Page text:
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Sneitzer v. Iowa Dep't of Educ.

United States Court of Appeals, Eighth Circuit

August 7, 2015

Renee Sneitzer, Plaintiff - Appellant
Iowa Department of Education; Cedar Rapids Community School District; Grant Wood Area Education Agency, Defendants - Appellees

Submitted February 10, 2015

Appeal from United States District Court for the Southern District of Iowa - Des Moines.

For Renee Sneitzer, Plaintiff - Appellant: Curtis Lane Sytsma I, Curt Sytsma Law Office, Des Moines, IA.

For Iowa Department of Education, Defendant - Appellee: Meghan Lee Gavin, Assistant Attorney General, Attorney General's Office, Des Moines, IA.

For Cedar Rapids Community School District, Grant Wood Area Education Agency, Defendants - Appellees: Andrew J. Bracken, Miriam Deborah Van Heukelem, Ahlers & Cooney, Des Moines, IA.

Before BYE, BEAM, and BENTON, Circuit Judges.


BEAM, Circuit Judge.

Renee Sneitzer's daughter (K.S.) was a student in the Cedar Rapids Community School District (the district). K.S. is diagnosed with a form of high functioning autism known as Asperger Syndrome. Renee appeals the district court's[1] denial of her petition for review of an order issued by an administrative law judge[2] in an Individuals with Disabilities Education Act, 20 U.S.C. § § 1400 et seq., (IDEA) case against the district. Because the district provided K.S. with a Free Appropriate Public Education (FAPE), we affirm.


K.S. was 16 at the time of the proceedings before the ALJ, and in addition to Asperger Syndrome, she has also been diagnosed with obsessive compulsive disorder, mood disorder, adjustment disorder, and Tourette's syndrome. These diagnoses significantly affect K.S.'s communication, socialization, and behavior. K.S. was a freshman and sophomore at Cedar Rapids Kennedy High School during the 2010-11 and 2011-12 school years, respectively, and resided with her step-father and Renee within the district. K.S. is considered " twice exceptional" meaning that she is both gifted academically, with a full scale IQ of 123, and on the autism spectrum. She excels in math and science; successfully took several advanced placement classes at Kennedy, and she was involved in extracurricular activities including show choir,[3] the school musical, and volleyball.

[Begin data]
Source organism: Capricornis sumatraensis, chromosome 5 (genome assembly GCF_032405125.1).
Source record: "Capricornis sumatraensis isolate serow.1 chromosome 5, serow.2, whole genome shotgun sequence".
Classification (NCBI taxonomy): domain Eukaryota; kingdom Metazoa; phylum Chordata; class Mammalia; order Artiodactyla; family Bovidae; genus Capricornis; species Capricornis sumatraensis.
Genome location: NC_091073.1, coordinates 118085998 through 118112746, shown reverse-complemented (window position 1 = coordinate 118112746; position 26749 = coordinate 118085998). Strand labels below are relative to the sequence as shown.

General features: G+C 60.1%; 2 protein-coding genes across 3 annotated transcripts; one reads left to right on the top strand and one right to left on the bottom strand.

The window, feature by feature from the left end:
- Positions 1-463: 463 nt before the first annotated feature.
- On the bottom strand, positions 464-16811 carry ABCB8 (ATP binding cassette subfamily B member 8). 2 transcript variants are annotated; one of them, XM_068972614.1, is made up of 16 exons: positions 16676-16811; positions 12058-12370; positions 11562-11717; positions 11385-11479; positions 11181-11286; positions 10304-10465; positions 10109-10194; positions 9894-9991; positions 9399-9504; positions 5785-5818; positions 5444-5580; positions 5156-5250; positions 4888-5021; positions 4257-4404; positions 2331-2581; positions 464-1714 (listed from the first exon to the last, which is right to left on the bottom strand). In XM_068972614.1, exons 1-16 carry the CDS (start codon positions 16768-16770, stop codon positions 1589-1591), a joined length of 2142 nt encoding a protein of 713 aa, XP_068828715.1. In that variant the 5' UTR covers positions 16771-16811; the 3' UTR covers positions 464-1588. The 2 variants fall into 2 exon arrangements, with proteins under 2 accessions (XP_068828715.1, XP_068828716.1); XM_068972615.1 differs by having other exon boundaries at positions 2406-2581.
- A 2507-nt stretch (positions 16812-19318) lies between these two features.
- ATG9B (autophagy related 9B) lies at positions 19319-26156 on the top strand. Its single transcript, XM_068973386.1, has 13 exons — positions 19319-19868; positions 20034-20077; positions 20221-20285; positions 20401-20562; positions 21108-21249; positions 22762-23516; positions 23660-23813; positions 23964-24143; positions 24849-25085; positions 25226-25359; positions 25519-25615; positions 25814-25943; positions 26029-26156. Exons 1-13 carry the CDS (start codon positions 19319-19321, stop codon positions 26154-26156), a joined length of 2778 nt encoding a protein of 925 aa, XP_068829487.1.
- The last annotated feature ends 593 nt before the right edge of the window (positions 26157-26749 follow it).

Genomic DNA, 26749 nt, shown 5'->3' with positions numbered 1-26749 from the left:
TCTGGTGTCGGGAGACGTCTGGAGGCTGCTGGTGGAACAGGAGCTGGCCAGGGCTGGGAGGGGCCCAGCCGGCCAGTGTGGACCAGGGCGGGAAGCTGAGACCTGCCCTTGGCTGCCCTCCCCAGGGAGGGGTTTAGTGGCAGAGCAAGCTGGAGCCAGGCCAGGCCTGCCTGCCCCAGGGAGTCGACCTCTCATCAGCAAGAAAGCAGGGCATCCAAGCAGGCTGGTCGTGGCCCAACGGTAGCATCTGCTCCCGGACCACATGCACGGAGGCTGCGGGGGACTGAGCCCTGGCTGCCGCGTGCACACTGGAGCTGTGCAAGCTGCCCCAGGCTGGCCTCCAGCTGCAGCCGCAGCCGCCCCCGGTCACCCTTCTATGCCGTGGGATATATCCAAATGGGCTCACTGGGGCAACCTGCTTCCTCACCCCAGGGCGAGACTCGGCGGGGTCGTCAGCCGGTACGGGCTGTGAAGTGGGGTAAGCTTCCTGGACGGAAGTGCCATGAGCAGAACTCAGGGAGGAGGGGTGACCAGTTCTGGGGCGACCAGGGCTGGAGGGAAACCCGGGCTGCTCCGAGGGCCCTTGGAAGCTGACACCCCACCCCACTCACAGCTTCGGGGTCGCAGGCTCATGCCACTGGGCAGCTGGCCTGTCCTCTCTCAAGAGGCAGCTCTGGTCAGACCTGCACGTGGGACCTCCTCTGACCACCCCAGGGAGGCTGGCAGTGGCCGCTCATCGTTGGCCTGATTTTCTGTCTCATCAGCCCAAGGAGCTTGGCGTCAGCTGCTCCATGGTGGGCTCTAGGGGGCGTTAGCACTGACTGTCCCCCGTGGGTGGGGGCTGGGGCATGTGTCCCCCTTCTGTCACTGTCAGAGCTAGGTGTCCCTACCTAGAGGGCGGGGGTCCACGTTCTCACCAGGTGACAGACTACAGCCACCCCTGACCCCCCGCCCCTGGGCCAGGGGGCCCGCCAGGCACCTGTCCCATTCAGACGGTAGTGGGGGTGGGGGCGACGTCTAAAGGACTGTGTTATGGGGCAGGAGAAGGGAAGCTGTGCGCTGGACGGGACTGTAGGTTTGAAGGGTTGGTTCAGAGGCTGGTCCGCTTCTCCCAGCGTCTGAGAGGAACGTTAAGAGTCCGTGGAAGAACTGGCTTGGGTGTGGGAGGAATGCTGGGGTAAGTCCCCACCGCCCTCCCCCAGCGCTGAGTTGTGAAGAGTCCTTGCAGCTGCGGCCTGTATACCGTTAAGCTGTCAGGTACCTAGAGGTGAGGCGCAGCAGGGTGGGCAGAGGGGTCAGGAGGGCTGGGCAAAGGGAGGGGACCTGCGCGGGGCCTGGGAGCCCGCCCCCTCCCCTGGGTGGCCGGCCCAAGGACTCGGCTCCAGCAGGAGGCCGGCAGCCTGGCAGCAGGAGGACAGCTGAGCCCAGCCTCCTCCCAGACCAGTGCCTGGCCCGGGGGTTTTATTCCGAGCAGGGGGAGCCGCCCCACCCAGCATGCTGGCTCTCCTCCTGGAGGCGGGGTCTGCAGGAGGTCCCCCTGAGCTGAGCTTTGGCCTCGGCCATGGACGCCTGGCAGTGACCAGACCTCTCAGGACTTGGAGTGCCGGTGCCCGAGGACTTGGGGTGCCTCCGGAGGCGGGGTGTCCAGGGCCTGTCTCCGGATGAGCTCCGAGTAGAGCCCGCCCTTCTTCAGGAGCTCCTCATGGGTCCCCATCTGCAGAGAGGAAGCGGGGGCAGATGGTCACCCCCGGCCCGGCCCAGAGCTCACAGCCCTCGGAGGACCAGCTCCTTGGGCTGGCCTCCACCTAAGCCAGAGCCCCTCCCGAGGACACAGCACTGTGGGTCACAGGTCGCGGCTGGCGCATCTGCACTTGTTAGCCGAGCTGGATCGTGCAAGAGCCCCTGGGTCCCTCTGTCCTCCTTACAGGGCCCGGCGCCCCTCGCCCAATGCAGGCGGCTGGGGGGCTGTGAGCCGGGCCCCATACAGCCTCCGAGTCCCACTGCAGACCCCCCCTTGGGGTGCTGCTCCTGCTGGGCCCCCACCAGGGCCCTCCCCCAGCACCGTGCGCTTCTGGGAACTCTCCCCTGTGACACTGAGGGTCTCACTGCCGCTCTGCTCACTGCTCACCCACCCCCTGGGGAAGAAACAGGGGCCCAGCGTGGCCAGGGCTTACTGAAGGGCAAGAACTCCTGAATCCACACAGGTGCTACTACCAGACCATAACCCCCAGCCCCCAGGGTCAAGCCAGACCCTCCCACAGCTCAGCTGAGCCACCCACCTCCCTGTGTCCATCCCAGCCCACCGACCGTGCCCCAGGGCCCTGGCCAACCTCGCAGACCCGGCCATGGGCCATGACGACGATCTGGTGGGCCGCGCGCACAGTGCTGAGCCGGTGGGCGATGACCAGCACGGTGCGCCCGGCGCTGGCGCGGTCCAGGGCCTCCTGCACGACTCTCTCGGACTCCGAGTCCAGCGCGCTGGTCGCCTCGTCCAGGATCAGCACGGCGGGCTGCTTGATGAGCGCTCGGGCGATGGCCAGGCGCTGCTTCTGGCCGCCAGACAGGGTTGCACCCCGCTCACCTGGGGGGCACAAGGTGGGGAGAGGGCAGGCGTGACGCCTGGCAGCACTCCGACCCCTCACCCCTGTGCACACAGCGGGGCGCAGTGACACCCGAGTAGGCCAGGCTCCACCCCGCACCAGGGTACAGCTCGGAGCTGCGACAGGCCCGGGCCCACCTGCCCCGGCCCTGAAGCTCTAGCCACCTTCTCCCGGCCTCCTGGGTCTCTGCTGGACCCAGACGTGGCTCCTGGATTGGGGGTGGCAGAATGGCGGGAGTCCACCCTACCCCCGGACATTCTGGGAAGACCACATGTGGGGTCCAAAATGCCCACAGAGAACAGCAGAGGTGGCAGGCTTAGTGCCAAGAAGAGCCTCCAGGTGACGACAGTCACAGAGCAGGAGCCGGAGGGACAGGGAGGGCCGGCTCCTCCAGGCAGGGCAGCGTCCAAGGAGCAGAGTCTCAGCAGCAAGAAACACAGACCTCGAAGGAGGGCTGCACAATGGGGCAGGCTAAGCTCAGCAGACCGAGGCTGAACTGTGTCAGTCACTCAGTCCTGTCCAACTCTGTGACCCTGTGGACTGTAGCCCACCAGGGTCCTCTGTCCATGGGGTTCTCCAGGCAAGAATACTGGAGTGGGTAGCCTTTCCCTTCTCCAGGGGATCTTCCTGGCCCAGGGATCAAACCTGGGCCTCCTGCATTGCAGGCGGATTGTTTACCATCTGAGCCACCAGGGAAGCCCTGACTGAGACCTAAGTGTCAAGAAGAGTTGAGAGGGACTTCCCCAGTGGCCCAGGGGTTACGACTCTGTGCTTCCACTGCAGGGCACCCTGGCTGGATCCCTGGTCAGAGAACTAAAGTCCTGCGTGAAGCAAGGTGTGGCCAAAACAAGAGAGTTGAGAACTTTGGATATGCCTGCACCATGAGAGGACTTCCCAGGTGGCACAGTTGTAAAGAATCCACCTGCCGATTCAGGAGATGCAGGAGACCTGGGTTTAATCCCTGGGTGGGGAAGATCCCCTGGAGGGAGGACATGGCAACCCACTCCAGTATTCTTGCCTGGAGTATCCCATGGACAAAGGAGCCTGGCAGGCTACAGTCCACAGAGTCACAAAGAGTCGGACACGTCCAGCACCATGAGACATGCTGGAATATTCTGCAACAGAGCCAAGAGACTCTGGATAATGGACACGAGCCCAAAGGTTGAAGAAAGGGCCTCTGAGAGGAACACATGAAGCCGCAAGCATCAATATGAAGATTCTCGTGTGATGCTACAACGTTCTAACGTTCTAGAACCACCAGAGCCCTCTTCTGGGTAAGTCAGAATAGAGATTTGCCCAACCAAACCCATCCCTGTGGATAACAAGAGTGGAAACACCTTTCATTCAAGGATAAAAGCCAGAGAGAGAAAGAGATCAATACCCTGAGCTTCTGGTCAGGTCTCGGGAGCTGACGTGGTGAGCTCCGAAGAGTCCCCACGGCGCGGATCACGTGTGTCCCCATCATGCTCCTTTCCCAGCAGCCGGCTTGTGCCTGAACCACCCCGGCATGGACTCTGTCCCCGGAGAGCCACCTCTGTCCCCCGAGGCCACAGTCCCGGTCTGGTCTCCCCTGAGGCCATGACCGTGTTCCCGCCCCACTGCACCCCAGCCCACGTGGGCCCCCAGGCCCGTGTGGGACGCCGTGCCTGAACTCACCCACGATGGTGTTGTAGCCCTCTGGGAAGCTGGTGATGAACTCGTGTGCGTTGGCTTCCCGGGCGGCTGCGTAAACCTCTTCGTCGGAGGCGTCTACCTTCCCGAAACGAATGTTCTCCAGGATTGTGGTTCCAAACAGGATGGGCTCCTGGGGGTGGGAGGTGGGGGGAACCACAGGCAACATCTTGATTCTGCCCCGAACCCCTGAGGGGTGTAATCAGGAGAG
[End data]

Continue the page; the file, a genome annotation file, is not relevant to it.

Due to her diagnoses, K.S. was identified as an individual with a disability under the IDEA, and has received special education and related services under an individualized education program (" IEP" ). Further, K.S. participated in the autism spectrum disorder (ASD) program beginning in sixth grade and throughout her remaining years in the district. Kathy Klein taught the ASD class and provided specifically-designed instruction for high functioning ASD students. As relevant to this appeal, K.S.'s IEP was reviewed and revised in January 2011, to cover the period from January 2011 to January 2012. The IEP contained three behavior goals for K.S.: (1) a goal to help her follow directions; (2) a goal to help her develop appropriate and respectful behavioral responses to peers and adults; and (3) a goal to enable her to better understand social rules and behavior expectations. The district also provided K.S. with one-on-one paraprofessional support throughout the entirety of the school day. K.S. could return to the ASD classroom any time during the school day, and also could use the ASD classroom to take tests in a quiet environment. Despite all of K.S.'s social difficulties, and in keeping with her gifted intellectual abilities, the record shows that K.S. remained in the general education setting for the majority of her day, maintained a GPA above 4.0 (because of advanced placement classes), and ranked near the top ten percent of her class while at Kennedy.